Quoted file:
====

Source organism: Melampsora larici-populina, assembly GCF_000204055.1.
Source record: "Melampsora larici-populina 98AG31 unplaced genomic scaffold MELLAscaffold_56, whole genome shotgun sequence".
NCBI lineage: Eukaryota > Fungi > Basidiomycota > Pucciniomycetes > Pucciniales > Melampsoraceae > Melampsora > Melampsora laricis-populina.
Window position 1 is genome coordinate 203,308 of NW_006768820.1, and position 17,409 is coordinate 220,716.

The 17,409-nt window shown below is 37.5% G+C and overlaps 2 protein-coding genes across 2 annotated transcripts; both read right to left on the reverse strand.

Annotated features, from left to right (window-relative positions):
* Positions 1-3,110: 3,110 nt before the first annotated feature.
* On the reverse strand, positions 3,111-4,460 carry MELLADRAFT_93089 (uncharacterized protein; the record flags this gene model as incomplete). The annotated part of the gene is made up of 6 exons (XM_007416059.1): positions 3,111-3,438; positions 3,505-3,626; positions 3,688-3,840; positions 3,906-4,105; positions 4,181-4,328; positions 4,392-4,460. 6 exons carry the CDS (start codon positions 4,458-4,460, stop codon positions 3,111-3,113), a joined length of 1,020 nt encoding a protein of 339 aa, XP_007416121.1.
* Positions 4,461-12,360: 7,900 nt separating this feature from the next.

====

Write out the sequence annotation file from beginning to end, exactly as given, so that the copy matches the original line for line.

Source organism: Melampsora larici-populina, assembly GCF_000204055.1.
Source record: "Melampsora larici-populina 98AG31 unplaced genomic scaffold MELLAscaffold_56, whole genome shotgun sequence".
NCBI lineage: Eukaryota > Fungi > Basidiomycota > Pucciniomycetes > Pucciniales > Melampsoraceae > Melampsora > Melampsora laricis-populina.
Window position 1 is genome coordinate 203,308 of NW_006768820.1, and position 17,409 is coordinate 220,716.

The 17,409-nt window shown below is 37.5% G+C and overlaps 2 protein-coding genes across 2 annotated transcripts; both read right to left on the reverse strand.

Annotated features, from left to right (window-relative positions):
* Positions 1-3,110: 3,110 nt before the first annotated feature.
* On the reverse strand, positions 3,111-4,460 carry MELLADRAFT_93089 (uncharacterized protein; the record flags this gene model as incomplete). The annotated part of the gene is made up of 6 exons (XM_007416059.1): positions 3,111-3,438; positions 3,505-3,626; positions 3,688-3,840; positions 3,906-4,105; positions 4,181-4,328; positions 4,392-4,460. 6 exons carry the CDS (start codon positions 4,458-4,460, stop codon positions 3,111-3,113), a joined length of 1,020 nt encoding a protein of 339 aa, XP_007416121.1.
* Positions 4,461-12,360: 7,900 nt separating this feature from the next.